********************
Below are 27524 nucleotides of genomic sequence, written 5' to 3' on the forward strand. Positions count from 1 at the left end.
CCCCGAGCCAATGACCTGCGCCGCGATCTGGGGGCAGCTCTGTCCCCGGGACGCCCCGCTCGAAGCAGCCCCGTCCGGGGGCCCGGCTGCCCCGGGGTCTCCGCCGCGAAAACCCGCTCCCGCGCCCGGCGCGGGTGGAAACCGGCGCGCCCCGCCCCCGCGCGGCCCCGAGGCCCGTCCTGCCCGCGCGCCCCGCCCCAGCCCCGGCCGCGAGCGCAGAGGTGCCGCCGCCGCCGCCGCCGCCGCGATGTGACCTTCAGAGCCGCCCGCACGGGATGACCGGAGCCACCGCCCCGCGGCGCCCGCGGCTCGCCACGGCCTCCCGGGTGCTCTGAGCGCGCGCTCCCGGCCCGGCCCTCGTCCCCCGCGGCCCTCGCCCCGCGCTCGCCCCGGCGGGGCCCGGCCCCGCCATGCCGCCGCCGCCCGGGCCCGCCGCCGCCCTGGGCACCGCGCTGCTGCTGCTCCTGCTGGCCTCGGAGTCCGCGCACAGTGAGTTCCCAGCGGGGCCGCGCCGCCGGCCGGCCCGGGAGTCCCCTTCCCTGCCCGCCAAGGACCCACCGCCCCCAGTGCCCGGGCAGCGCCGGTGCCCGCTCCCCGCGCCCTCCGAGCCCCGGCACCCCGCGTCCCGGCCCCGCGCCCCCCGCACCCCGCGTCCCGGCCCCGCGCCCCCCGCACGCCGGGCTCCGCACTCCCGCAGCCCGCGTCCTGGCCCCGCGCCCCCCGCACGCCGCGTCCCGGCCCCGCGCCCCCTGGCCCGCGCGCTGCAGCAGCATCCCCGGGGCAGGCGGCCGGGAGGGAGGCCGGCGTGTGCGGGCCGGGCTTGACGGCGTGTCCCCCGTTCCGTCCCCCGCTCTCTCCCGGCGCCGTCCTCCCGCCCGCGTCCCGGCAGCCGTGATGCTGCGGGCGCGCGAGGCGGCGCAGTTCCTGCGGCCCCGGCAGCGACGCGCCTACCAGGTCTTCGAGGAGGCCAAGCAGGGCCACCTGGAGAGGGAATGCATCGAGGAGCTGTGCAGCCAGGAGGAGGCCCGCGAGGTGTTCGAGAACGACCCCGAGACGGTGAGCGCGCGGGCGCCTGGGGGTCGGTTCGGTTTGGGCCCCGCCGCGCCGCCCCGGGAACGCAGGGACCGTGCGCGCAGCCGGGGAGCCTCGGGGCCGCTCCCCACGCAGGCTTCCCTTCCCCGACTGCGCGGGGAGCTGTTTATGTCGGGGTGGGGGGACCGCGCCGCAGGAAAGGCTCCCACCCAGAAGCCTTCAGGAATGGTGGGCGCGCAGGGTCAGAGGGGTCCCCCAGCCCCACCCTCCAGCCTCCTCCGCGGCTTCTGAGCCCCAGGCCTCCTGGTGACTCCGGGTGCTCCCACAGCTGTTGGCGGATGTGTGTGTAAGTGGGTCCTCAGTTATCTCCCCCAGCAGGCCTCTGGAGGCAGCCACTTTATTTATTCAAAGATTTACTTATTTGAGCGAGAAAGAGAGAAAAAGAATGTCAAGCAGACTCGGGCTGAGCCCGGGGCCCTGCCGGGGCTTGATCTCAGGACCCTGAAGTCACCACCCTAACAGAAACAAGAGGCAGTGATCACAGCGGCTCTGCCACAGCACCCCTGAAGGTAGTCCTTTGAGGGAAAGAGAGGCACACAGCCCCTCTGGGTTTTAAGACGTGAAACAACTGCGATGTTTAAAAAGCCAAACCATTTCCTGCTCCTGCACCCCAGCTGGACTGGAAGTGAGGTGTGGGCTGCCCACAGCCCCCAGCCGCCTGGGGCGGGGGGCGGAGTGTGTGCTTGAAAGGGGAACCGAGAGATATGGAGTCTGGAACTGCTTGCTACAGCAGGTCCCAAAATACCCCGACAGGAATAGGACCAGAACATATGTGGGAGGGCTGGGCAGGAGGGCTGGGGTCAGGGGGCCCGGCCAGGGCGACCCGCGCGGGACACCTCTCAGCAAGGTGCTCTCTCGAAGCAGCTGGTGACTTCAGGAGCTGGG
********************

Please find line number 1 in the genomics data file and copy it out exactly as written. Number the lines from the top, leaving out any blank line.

Below are 27524 nucleotides of genomic sequence, written 5' to 3' on the forward strand. Positions count from 1 at the left end.